PP: Prices for most homopolymer grades covered in this report rolled over or were at least close to a rollover. Copolymer grades occasionally saw substantial rebates, while light coloured talc-filled compounds were pulled slightly higher. The automotive industry, which was the main driver of demand, was unable to work off the large order backlog. On the whole, demand was flatter than a pancake. Injection moulders only covered their immediate needs or grasped for special offers to fill inventories – not least in anticipation of an improving economy. In the last few days of February, the war in Ukraine created uncertainty. The performance of the consumer packaging sector was disappointing. Order volume fell much faster and more steeply than expected. Film manufacturers could also find ample spot material and didn’t need to call up contracted volumes. Supply of homopolymer from European sources was more than adequate, despite several plant outages. Imports from the US and South Korea were plentiful and could be had at competitive prices. Here, prices for small and medium-sized orders were often below the PIE range. The EUR 95/t rise in the March C3 contract will not have much of an effect. Converters’ order books are remarkably thin for this time of the year. One of the reasons is uncertainty over the war in Ukraine. This is especially worrying as large automotive OEMs, particularly in the utility vehicle segment, are exiting Russian joint ventures. European producers are being doubly hit. Cheap imports are robbing them of any chance to push through hikes.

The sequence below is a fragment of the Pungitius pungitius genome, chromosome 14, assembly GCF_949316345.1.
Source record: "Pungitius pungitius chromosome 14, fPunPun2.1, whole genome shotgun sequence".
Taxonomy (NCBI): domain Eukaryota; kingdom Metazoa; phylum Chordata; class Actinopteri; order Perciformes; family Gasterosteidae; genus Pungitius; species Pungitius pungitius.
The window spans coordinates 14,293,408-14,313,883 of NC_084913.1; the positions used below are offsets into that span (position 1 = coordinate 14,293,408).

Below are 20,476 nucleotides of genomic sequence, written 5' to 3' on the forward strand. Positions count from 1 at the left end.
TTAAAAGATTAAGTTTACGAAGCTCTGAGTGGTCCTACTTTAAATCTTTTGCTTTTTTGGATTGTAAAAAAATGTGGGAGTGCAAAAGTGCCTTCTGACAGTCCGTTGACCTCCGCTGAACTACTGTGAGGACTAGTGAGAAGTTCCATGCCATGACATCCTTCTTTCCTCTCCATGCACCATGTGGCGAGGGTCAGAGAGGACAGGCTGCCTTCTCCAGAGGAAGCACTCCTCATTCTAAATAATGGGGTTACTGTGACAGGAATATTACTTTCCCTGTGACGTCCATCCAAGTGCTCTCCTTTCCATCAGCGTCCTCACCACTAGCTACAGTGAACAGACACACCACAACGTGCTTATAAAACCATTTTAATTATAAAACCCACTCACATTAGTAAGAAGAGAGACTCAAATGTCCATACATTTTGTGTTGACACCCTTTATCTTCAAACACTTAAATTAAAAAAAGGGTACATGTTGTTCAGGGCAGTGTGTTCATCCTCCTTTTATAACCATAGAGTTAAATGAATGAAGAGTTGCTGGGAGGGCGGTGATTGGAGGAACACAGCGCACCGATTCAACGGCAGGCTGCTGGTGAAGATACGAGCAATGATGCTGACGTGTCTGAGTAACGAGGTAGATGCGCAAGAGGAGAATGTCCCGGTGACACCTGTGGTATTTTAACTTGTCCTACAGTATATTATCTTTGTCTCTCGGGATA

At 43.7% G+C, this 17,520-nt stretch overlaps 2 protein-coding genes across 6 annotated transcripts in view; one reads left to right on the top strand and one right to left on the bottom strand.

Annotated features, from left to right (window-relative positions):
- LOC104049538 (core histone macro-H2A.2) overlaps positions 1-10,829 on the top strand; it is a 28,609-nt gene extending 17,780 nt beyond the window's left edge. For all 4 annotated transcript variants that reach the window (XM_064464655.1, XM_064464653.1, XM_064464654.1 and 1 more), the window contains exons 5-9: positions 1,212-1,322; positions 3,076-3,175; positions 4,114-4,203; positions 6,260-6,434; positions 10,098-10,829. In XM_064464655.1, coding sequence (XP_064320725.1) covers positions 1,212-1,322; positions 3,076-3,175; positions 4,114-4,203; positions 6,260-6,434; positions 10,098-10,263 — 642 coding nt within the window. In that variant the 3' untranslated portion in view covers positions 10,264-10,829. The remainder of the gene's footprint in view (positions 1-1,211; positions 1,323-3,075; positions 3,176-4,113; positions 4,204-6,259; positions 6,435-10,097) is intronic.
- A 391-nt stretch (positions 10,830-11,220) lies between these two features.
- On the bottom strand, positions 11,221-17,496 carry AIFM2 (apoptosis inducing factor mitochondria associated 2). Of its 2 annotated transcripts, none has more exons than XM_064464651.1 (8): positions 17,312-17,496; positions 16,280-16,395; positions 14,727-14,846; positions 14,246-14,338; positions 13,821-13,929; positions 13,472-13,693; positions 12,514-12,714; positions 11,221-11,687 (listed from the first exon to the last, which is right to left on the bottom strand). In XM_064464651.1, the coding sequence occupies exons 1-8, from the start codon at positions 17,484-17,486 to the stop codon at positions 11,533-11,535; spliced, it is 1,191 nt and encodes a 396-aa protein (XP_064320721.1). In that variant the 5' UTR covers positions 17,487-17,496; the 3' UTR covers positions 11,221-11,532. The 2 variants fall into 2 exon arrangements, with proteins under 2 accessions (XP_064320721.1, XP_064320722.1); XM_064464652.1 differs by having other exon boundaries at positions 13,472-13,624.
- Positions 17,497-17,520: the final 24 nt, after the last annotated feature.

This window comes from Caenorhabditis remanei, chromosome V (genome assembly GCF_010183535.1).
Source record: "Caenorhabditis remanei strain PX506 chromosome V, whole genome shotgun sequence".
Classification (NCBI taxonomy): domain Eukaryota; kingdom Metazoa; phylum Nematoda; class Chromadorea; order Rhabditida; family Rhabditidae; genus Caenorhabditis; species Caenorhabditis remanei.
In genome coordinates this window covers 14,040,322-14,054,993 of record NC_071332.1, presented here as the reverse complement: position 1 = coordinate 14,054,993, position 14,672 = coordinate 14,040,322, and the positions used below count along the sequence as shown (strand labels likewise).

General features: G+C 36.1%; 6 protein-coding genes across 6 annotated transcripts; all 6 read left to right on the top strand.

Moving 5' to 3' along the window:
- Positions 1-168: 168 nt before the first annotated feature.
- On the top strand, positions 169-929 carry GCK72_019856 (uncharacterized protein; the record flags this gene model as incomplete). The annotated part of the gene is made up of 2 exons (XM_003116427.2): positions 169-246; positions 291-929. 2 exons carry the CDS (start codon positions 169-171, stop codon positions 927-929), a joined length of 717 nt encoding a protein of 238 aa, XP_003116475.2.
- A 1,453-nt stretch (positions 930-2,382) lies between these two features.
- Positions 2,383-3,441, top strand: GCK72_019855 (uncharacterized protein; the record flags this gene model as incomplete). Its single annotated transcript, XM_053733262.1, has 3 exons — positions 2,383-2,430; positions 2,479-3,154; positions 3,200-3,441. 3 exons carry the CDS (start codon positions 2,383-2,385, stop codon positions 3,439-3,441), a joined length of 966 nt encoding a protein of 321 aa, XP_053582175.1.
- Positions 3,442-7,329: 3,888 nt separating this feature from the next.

PVC: Prices are spiralling again. Quotations for PVC compounds continued their upward trend in February 2022; the price of PVC base material was also poised to go up again, following a two-month breather. In the case of base material, the increase was driven primarily by the rise in price of C2 (up EUR 67.50/t). For compounds, however, it was the more expensive base material and price hikes for additives such as titanium dioxide, stabilisers, and flame retardants that had an impact. This situation is not set to end any time soon. The war in Ukraine has already triggered price increases for oil and energy, and March quotations for PVC and compounds are likely to be following suit.